My father worked in the same office in Kolkata's cluttered Bentinct Street for 28 years before retiring with pension. From the office peon to his subordinates he was called 'Bhowmik-da' by everyone.
He was invited to every 'chhat' puja and celebrations at his Bihari driver's house.
And his colleagues, by his own admission, were no more than graduates from Calcutta University, who would dig into boudi's (my mother) cooking with great concentration when they came over to our house.
It must have been confusing for him when the office hired a new CEO with a bunch of abbreviations after his name with an advanced degree specially in office management.
The peon and driver of course could not come to office dressed in faded half sleeved shirts and semi-clean trousers. Out comes swanky uniforms complete with caps.
The smoking area was revamped with potted palms and an ugly brass frog with coins in its mouth, squatting on what looked like a pile of human remains.
The 'ladies' were given an e-mail IDs where they could complain anonymously of any harassment from their mail co-workers.
("What a dratted nuisance, now I have to learn how to operate emails to lodge a complaint?" The 40-year-old typist who brought her stitching to office was heard grumbling)
I don't know if the productivity had gone up (the CEO's yearly appraisal was apparently based on that objective), but the peon and driver were tolerant in their criticism of the affairs.
("I wouldn't mind these god-forsaken $%^&#$@ uniforms so much if they weren't starched")
Swearing in office was another taboo. "Shala, what's wrong with a well-rounded healthy swear word?" Bewildered Chatterji babu asked around.
Now coming to my office, I would say it is a pretty formal place. But as is true everywhere, half its population comprises Bengalis - a breed infamous for taking possession and giving a homely touch to even a railway station waiting room, if they happen to stop by for an hour.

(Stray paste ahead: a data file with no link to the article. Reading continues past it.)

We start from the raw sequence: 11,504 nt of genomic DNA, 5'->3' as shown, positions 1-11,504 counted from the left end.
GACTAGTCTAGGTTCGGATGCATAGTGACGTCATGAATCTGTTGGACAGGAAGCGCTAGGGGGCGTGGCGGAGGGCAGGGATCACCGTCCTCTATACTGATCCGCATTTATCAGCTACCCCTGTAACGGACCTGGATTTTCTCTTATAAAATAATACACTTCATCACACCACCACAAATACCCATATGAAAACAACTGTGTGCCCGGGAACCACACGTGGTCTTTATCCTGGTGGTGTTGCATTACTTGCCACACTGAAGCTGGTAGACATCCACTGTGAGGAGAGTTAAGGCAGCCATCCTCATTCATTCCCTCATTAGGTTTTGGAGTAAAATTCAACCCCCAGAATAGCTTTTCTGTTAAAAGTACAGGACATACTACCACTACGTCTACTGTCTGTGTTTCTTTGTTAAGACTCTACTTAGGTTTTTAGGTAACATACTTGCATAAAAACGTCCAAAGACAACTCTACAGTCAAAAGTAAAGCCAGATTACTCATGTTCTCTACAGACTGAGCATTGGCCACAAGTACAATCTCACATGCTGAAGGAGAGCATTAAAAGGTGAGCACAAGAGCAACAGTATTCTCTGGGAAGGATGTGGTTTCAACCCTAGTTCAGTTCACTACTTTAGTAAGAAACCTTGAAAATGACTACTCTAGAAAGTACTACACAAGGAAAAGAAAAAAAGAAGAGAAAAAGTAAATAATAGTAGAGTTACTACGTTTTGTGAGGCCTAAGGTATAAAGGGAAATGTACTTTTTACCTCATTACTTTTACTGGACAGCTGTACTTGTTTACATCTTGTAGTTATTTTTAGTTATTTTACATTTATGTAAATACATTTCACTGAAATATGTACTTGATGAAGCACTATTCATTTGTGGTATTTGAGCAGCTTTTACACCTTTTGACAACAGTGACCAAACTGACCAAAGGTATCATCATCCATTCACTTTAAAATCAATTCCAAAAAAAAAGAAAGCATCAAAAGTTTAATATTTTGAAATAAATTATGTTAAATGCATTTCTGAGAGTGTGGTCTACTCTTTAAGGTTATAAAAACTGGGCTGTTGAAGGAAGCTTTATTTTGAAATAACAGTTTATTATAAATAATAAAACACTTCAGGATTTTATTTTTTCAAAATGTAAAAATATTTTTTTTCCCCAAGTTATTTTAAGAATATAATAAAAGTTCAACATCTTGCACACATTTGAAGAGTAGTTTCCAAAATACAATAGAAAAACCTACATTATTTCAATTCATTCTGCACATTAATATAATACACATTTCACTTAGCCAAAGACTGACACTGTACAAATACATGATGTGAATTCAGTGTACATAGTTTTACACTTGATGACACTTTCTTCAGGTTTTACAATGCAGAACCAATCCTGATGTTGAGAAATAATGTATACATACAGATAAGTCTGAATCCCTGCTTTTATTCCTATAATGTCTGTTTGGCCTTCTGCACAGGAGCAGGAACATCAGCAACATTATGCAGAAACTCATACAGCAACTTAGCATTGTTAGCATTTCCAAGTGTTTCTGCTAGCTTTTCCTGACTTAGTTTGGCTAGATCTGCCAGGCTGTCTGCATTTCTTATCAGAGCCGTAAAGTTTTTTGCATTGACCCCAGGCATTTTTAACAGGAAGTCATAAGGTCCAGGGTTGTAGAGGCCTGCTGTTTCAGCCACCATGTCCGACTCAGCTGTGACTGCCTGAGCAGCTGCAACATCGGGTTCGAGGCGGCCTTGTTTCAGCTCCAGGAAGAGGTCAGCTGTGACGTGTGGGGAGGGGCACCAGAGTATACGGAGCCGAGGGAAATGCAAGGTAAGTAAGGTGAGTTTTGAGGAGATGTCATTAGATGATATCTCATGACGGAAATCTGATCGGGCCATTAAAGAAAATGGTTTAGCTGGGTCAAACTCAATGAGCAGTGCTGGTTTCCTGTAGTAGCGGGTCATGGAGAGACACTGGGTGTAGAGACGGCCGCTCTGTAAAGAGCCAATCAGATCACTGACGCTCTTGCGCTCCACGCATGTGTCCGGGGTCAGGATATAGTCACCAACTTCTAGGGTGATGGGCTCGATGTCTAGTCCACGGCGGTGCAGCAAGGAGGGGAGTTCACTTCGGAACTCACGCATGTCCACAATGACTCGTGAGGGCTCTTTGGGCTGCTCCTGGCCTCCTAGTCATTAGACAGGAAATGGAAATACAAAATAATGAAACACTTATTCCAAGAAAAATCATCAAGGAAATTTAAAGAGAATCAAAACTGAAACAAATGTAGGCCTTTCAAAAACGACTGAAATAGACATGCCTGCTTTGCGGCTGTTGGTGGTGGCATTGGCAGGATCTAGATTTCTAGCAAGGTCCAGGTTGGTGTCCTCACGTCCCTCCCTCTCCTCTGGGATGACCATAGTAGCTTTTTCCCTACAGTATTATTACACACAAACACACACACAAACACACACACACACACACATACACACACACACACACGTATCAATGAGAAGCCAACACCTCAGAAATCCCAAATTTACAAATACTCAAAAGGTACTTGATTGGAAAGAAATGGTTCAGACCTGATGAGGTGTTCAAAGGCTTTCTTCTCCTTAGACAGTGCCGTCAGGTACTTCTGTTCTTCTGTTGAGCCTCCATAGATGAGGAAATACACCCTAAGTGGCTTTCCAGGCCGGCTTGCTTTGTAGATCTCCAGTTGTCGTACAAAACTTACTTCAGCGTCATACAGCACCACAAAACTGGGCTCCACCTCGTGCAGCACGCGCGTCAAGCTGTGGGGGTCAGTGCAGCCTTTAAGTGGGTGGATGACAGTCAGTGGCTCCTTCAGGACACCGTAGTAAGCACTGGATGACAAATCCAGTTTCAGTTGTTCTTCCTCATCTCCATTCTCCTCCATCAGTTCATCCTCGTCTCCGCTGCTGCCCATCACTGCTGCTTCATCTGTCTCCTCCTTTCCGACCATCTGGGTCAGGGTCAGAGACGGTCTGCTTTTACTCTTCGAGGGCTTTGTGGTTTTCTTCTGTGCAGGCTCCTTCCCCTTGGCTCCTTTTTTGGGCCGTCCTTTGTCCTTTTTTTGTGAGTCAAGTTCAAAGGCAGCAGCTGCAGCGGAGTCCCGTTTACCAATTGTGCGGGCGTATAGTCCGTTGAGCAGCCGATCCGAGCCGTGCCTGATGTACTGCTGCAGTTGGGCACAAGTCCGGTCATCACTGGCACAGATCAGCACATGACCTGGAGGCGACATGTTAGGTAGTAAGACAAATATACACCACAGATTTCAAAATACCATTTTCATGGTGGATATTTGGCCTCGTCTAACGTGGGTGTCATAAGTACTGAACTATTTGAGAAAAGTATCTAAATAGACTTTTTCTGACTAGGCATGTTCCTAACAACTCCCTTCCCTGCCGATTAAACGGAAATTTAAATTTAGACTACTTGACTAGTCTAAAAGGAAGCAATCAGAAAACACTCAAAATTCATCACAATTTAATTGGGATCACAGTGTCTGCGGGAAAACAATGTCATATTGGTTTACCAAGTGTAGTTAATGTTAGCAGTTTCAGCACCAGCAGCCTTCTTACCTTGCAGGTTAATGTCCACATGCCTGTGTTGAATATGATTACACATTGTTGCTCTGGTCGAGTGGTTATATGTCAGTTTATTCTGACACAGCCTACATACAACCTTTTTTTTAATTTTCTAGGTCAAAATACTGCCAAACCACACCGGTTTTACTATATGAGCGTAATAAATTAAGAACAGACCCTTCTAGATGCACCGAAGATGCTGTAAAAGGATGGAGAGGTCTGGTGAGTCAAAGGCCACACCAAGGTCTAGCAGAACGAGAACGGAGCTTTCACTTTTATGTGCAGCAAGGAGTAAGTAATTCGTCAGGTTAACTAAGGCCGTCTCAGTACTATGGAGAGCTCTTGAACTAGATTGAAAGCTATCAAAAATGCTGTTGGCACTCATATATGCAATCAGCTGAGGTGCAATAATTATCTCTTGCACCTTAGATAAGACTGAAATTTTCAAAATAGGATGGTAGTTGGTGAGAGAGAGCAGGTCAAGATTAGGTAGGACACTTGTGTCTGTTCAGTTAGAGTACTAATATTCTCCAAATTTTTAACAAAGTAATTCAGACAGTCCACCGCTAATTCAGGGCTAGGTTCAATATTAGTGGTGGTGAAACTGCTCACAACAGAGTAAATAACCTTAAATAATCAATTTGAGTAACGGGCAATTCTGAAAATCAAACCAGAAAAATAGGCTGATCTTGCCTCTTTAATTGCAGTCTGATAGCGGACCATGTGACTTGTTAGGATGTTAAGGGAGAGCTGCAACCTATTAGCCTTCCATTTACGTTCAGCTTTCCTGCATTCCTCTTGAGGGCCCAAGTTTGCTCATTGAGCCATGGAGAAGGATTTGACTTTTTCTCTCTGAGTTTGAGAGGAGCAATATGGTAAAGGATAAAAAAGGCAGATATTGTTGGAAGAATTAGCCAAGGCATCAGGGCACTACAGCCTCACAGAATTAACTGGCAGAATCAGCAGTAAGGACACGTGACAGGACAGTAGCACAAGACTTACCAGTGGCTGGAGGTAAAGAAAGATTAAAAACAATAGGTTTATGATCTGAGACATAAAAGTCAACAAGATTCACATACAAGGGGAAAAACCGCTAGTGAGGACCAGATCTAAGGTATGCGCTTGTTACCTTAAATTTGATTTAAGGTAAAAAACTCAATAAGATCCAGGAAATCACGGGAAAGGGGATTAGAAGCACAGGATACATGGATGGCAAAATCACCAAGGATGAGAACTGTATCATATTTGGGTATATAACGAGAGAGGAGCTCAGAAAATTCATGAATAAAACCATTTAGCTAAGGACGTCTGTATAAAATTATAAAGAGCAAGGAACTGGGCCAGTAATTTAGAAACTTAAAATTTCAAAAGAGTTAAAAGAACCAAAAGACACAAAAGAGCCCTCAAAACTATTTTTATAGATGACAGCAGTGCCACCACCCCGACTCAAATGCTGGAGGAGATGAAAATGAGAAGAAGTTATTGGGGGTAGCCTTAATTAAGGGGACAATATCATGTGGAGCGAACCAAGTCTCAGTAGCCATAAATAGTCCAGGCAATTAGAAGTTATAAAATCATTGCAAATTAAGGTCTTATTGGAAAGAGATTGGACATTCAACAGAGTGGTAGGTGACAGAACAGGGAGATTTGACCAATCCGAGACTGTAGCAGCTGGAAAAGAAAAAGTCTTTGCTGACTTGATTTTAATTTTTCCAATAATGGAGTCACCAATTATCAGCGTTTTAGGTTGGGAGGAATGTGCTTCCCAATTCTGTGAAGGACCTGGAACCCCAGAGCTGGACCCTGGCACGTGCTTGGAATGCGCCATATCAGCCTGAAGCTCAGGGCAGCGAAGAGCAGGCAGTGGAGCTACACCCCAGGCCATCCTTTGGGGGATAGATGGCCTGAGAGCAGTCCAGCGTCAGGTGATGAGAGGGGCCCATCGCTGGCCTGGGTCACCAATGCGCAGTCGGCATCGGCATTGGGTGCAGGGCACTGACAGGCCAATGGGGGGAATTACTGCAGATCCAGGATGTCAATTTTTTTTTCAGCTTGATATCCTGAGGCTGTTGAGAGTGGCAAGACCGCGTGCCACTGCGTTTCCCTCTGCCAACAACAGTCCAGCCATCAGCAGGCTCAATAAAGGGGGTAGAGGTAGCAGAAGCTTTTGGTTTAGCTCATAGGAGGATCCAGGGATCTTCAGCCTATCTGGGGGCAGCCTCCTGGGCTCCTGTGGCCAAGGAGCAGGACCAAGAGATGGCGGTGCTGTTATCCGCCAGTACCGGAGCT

I had my reservations initially about the place because I came from an Indian news agency where decorum meant waiting to see if you are around before casually stealing your "bread pakora" (not speaking metaphorically) during tea time.
The boss (Editor in my case) called me Ria, Rupam and Rohini for the first one month of joining and looked genuinely surprised when I politely pointed out that my real name is Rituparna. He apologised and called me "Oye ladki!" from next month on whenever he had any instructions to give me.
So my current workplace looked very daunting and proper, where people did not greet each other with friendly expletives. Until my deep dark secret came out one day. I'm a compulsive foodie (don't judge me). I have to munch on something whole day. Yeah, yeah, I'm getting help and am much better now. But people here looked on me with great wonder as I demolished peanuts, chips, lunch, breakfast, tea, coffee, dinner, biscuits, crackers, chocolate, sprouts, and chewing gum.
It was probably too much. So the good natured ribbing started. Whenever there's no food present on my desk (between meals) they would ask solicitously about my health.
I was so wrong in thinking that these people were cold-hearted monsters.
The formality dispensed with, they threw office decorum to the wind and started calling me fond teasing names like "pagli" (mad) and "bhootni" (female ghost).
Both of which I'm sure calls for a case of harassment.
I added to the general lack of formality I confess, with my horrible slips of tongue.
Like the time I was complaining to a senior colleague how I'm always forgotten somehow when he asks people to share his dinner. What I wanted to say was "It's like I'm always in the fringes."
What came out was "I'm always a fringe benefit." To much laughter and teasing.
So what I'm trying to say in this long rambling post is, its good to have rules in offices to keep people disciplined. But lets not overdo it. Look into your heart and honestly tell me how satisfying it is to say "shala bunchot" when you want to let off steam. Or in my case continuing the great tradition of my old place and stealing boiled eggs from a colleague's plate when he is looking the other way.